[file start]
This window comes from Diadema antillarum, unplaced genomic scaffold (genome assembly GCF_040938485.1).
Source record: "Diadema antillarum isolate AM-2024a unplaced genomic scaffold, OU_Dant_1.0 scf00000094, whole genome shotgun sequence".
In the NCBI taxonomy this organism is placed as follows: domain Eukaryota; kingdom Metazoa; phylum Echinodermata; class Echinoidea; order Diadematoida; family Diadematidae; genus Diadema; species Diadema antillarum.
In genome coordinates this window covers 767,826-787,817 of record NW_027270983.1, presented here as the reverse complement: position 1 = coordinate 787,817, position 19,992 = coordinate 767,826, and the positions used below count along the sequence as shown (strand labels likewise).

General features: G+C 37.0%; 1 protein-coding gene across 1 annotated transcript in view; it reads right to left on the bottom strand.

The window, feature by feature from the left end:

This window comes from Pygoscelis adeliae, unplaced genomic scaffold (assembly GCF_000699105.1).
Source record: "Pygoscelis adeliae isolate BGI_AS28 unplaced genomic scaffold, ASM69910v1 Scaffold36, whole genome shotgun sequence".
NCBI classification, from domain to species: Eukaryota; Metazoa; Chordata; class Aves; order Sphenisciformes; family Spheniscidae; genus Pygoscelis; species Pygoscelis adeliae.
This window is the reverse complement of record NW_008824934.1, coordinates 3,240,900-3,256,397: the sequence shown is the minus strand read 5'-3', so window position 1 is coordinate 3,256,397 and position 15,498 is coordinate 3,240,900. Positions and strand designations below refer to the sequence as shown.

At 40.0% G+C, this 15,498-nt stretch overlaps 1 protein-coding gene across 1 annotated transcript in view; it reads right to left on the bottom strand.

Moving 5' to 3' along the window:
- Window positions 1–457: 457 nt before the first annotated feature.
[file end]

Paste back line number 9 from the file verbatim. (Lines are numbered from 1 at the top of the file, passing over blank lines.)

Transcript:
NCBI classification, from domain to species: Eukaryota; Metazoa; Chordata; class Aves; order Sphenisciformes; family Spheniscidae; genus Pygoscelis; species Pygoscelis adeliae.